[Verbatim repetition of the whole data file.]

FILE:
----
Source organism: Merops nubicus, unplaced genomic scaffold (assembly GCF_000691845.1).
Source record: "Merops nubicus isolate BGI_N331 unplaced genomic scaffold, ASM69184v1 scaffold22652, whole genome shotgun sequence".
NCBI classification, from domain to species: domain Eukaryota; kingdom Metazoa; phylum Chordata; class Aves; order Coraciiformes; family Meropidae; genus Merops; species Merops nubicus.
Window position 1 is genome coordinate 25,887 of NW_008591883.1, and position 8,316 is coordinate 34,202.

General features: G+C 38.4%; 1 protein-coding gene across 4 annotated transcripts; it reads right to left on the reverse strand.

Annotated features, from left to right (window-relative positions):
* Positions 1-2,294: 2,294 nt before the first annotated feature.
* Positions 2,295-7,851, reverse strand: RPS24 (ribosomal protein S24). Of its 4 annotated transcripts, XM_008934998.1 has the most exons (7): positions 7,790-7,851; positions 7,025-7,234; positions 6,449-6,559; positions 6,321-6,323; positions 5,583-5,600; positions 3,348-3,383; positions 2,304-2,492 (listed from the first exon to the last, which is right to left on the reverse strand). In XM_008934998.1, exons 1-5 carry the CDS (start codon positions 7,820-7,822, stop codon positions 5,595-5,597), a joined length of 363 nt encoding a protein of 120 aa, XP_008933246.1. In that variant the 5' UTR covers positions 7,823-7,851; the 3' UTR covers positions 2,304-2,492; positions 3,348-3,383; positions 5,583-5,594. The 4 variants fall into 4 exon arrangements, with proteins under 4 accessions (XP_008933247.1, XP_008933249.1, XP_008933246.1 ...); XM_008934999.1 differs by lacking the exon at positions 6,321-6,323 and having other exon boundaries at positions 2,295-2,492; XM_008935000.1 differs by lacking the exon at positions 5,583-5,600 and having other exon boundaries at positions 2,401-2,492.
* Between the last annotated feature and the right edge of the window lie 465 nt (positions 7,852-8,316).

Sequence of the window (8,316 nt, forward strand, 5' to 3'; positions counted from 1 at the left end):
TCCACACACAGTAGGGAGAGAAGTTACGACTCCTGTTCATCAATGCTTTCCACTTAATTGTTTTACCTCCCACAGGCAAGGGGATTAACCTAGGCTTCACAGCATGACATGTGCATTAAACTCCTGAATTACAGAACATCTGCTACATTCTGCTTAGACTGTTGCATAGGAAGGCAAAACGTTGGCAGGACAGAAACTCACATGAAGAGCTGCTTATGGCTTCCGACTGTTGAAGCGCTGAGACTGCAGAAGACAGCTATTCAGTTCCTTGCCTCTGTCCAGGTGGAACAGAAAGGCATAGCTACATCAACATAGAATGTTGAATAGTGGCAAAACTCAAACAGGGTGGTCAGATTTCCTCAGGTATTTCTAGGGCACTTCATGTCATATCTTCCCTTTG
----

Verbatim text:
Source organism: Merops nubicus, unplaced genomic scaffold (assembly GCF_000691845.1).
Source record: "Merops nubicus isolate BGI_N331 unplaced genomic scaffold, ASM69184v1 scaffold22652, whole genome shotgun sequence".
NCBI classification, from domain to species: domain Eukaryota; kingdom Metazoa; phylum Chordata; class Aves; order Coraciiformes; family Meropidae; genus Merops; species Merops nubicus.
Window position 1 is genome coordinate 25,887 of NW_008591883.1, and position 8,316 is coordinate 34,202.

General features: G+C 38.4%; 1 protein-coding gene across 4 annotated transcripts; it reads right to left on the reverse strand.

Annotated features, from left to right (window-relative positions):
* Positions 1-2,294: 2,294 nt before the first annotated feature.
* Positions 2,295-7,851, reverse strand: RPS24 (ribosomal protein S24). Of its 4 annotated transcripts, XM_008934998.1 has the most exons (7): positions 7,790-7,851; positions 7,025-7,234; positions 6,449-6,559; positions 6,321-6,323; positions 5,583-5,600; positions 3,348-3,383; positions 2,304-2,492 (listed from the first exon to the last, which is right to left on the reverse strand). In XM_008934998.1, exons 1-5 carry the CDS (start codon positions 7,820-7,822, stop codon positions 5,595-5,597), a joined length of 363 nt encoding a protein of 120 aa, XP_008933246.1. In that variant the 5' UTR covers positions 7,823-7,851; the 3' UTR covers positions 2,304-2,492; positions 3,348-3,383; positions 5,583-5,594. The 4 variants fall into 4 exon arrangements, with proteins under 4 accessions (XP_008933247.1, XP_008933249.1, XP_008933246.1 ...); XM_008934999.1 differs by lacking the exon at positions 6,321-6,323 and having other exon boundaries at positions 2,295-2,492; XM_008935000.1 differs by lacking the exon at positions 5,583-5,600 and having other exon boundaries at positions 2,401-2,492.
* Between the last annotated feature and the right edge of the window lie 465 nt (positions 7,852-8,316).

Sequence of the window (8,316 nt, forward strand, 5' to 3'; positions counted from 1 at the left end):
TCCACACACAGTAGGGAGAGAAGTTACGACTCCTGTTCATCAATGCTTTCCACTTAATTGTTTTACCTCCCACAGGCAAGGGGATTAACCTAGGCTTCACAGCATGACATGTGCATTAAACTCCTGAATTACAGAACATCTGCTACATTCTGCTTAGACTGTTGCATAGGAAGGCAAAACGTTGGCAGGACAGAAACTCACATGAAGAGCTGCTTATGGCTTCCGACTGTTGAAGCGCTGAGACTGCAGAAGACAGCTATTCAGTTCCTTGCCTCTGTCCAGGTGGAACAGAAAGGCATAGCTACATCAACATAGAATGTTGAATAGTGGCAAAACTCAAACAGGGTGGTCAGATTTCCTCAGGTATTTCTAGGGCACTTCATGTCATATCTTCCCTTTG